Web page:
What is GitOps and what should you know about it?

What is GitOps?

GitOps is an operational framework that applies DevOps best practices used for application development such as version control, collaboration, compliance, and CI/CD tools to infrastructure automation.
The idea of GitOps is to have a Git repository that always contains declarative descriptions of the current desired infrastructure for their projects on your servers. In addition, an automated process is defined to bring the servers into compliance with the described state and their configurations in the repository.
If you want to deploy a new application or update an existing one, all you need to do is update the infrastructure repository. Everything else is done by an automated process.
GitOps is like a synchronization of your server configuration for each project managed by git.

Modern applications are developed with speed and scale in mind. Organizations with a mature DevOps culture can deploy code to production hundreds of times per day. DevOps teams can do this through best development practices like version control, code reviews, and CI/CD pipelines that automate testing and deployments. That’s GitOps.

By updating to the application repository, a “pipeline” is executed which starts several automated steps:

  • Tests of the system which execute the program code.
  • Checks for a static analysis of the code (e.g. the style or the complexity of the code).
  • A Docker build so that each container becomes an executable instance with the latest code of the application.
  • A publication of the containers in a “Docker Registry” (so that the Kubernetes cluster can pull the new containers onto the servers).
  • A “git commit” + “git push” to the repository of the configuration of the infrastructure with the new “Docker Tag” which corresponds to the version of the application.

After that, “ArgoCD” detects new versions of the containers that are ready and can be updated on the Kubernetes cluster.

Why GitOps?

More security

With the GitOps concept we achieve more security because we do not need SSH credentials or anything else to perform a deployment.
An application like Flux or ArgoCD installed on the server only needs access to the repository with the configuration of the environment. Through this access, current configurations can be updated on the Kubernetes cluster by a “pull” of the Git repository.

Git as a single source of truth

Because not only the application but also the declarative configuration of the infrastructure lives in Git, every change is traceable, every version can be restored, and provides full transparency to the entire team (who “committed” what changes at what time).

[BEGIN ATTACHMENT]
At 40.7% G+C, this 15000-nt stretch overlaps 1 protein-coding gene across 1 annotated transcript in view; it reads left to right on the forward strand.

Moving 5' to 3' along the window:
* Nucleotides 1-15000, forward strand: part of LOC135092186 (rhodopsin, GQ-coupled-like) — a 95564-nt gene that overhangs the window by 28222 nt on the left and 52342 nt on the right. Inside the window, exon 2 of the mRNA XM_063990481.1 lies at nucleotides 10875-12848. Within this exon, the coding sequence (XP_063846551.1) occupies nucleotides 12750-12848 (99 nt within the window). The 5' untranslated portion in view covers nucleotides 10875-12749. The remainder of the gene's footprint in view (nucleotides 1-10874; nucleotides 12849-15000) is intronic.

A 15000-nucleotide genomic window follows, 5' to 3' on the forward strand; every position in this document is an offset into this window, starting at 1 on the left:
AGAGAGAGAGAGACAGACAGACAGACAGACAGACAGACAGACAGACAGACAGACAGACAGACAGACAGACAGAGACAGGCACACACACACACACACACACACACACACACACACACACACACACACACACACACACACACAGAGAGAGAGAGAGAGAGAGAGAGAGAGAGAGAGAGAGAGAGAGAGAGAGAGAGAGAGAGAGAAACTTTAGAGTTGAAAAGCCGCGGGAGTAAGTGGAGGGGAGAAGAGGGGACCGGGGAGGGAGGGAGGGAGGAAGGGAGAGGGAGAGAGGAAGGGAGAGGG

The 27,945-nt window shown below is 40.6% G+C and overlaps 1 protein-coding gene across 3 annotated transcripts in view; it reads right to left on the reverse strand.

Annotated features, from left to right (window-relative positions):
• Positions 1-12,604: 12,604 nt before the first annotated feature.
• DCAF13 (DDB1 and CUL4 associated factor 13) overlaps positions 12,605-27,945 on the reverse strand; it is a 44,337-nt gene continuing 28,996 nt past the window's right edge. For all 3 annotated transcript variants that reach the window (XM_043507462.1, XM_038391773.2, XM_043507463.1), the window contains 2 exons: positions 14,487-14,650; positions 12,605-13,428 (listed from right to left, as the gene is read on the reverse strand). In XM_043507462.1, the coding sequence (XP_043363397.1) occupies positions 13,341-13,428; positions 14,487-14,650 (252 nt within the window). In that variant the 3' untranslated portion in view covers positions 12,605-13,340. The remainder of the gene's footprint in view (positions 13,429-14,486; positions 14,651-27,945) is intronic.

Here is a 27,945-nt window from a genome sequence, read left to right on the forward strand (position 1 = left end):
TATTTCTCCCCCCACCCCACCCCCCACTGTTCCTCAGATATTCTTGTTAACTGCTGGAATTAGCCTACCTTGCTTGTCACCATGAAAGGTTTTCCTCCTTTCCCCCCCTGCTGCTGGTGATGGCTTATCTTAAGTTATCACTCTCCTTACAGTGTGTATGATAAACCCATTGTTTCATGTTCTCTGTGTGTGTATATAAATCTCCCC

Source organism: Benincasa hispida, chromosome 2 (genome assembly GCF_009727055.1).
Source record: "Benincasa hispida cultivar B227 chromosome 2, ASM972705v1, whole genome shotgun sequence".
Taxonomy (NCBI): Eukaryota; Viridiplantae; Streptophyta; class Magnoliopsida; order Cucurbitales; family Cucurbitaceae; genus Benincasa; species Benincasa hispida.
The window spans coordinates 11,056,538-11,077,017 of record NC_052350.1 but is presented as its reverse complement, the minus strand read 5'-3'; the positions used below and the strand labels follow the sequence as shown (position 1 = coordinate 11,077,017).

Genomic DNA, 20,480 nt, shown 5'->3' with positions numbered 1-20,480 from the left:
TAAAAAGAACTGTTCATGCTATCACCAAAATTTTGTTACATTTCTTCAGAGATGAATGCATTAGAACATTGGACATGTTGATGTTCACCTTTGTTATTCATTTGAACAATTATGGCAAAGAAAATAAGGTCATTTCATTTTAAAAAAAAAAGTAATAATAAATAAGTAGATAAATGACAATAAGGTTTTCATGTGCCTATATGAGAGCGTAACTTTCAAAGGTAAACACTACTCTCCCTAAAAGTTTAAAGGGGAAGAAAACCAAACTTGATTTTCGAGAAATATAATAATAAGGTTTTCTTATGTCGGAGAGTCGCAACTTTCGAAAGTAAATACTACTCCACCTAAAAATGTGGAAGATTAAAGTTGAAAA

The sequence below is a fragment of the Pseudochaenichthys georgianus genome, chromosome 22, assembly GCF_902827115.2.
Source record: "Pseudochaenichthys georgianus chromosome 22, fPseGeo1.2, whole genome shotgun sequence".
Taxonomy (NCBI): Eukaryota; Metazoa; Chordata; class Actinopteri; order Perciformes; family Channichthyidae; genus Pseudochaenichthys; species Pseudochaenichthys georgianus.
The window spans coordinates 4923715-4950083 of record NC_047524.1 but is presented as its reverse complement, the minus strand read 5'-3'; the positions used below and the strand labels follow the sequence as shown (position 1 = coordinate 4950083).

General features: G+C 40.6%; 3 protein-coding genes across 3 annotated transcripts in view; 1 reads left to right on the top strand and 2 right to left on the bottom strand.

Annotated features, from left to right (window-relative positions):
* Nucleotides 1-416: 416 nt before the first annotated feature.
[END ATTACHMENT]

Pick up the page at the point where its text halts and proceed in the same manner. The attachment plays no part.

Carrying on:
Infrastructure as Code
Declarative description of the system and the infrastructure (no instructions but facts ready for direct execution)

In many outdated systems, the know-how about the servers is either kept by the formerly so-called “system administrators” or there are long documentations about the dependencies and instructions for the servers (such documentations are not always up to date and therefore bring little added value). With GitOps this old concept becomes obsolete. With the new concept we want to keep the know-how as transparent as possible, therefore instead of instructions, declarative and executable definitions of the whole system are written in the form of the code (often in .yaml or .tf format).
If this description would not be correct, the system would not work, because the code is tested and executed at every change.

Pull Requests + Review for Changes to the Infrastructure

Because the infrastructure is now managed in Git just like any software project, the same proven concepts for quality assurance and control are applied.
When there is a request for a change to the infrastructure, a “Pull Request” is created which is first subject to a “Code Review” before the changes can be applied to the system.

Is GitOps a replacement for DevOps?

No. GitOps is a concept and DevOps is a culture. GitOps assumes and supports DevOps culture. GitOps is a technique for implementing Continuous Delivery, Continuous Deployment and Infrastructure as Code. Although DevOps and GitOps share principles such as automation and self-managed infrastructure, it doesn’t really make sense to compare them. However, these common principles certainly make it easier to adopt a GitOps workflow if you are already actively using DevOps techniques

Software versioning

With software versioning, we can uniquely identify the different phases of our software that we have delivered. When we talk about a particular versioning, we use this number or text as a reference to our software at a particular time.

Release Notes

Release notes or a changelog can be used to maintain a list of changes and their
description can be maintained. In this way we give ourselves and the users of a particular system a way to quickly and easily see what progress and changes have been made.

For versioning we use so called “Semantic Versioning”.

MAJOR versioning when you make incompatible API changes,
MINOR versioning when you add functionality in a backward compatible way, and
PATCH version, when you make backward-compatible bug fixes.
Additional pre-release and build metadata designations are available as extensions to the MAJOR.MINOR.PATCH format.

(Ex. v1.0.1+3 — version: 1.0.1 with build number 3)

Source: https://semver.org/

How is a new version determined?

When using GitHubFlow — https://guides.github.com/introduction/flow/
there is a “master / main” branch to which all “feature” branches are merged.
If a new version is to be built and released at a certain point in time, a “git tag” is used with the version. Then the pipeline recognizes this tag and performs the necessary steps for the release.

Author: Robert Pupel



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